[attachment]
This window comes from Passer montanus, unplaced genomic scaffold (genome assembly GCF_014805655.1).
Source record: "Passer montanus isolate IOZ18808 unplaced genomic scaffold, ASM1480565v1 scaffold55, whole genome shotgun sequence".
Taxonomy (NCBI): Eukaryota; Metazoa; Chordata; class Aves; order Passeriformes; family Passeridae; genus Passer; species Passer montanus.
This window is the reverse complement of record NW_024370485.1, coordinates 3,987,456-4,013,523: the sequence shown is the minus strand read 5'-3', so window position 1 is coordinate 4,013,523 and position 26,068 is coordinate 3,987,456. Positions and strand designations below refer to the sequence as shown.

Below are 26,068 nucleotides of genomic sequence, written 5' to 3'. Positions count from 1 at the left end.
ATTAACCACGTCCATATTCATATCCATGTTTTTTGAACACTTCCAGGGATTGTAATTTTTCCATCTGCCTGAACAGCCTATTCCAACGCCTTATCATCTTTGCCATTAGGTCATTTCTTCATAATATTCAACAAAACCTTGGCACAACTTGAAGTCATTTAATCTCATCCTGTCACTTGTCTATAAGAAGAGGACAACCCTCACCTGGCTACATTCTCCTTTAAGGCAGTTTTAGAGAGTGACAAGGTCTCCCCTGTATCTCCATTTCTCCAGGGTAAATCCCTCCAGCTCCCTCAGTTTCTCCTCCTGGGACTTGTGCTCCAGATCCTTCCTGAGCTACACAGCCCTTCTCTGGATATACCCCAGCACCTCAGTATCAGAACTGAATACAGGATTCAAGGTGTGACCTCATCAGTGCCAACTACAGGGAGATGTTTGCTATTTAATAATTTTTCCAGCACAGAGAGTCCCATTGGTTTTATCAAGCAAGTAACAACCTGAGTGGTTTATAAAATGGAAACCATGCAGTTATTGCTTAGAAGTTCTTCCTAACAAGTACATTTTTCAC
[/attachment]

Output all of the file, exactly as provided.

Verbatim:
This window comes from Passer montanus, unplaced genomic scaffold (genome assembly GCF_014805655.1).
Source record: "Passer montanus isolate IOZ18808 unplaced genomic scaffold, ASM1480565v1 scaffold55, whole genome shotgun sequence".
Taxonomy (NCBI): Eukaryota; Metazoa; Chordata; class Aves; order Passeriformes; family Passeridae; genus Passer; species Passer montanus.
This window is the reverse complement of record NW_024370485.1, coordinates 3,987,456-4,013,523: the sequence shown is the minus strand read 5'-3', so window position 1 is coordinate 4,013,523 and position 26,068 is coordinate 3,987,456. Positions and strand designations below refer to the sequence as shown.

Below are 26,068 nucleotides of genomic sequence, written 5' to 3'. Positions count from 1 at the left end.
ATTAACCACGTCCATATTCATATCCATGTTTTTTGAACACTTCCAGGGATTGTAATTTTTCCATCTGCCTGAACAGCCTATTCCAACGCCTTATCATCTTTGCCATTAGGTCATTTCTTCATAATATTCAACAAAACCTTGGCACAACTTGAAGTCATTTAATCTCATCCTGTCACTTGTCTATAAGAAGAGGACAACCCTCACCTGGCTACATTCTCCTTTAAGGCAGTTTTAGAGAGTGACAAGGTCTCCCCTGTATCTCCATTTCTCCAGGGTAAATCCCTCCAGCTCCCTCAGTTTCTCCTCCTGGGACTTGTGCTCCAGATCCTTCCTGAGCTACACAGCCCTTCTCTGGATATACCCCAGCACCTCAGTATCAGAACTGAATACAGGATTCAAGGTGTGACCTCATCAGTGCCAACTACAGGGAGATGTTTGCTATTTAATAATTTTTCCAGCACAGAGAGTCCCATTGGTTTTATCAAGCAAGTAACAACCTGAGTGGTTTATAAAATGGAAACCATGCAGTTATTGCTTAGAAGTTCTTCCTAACAAGTACATTTTTCAC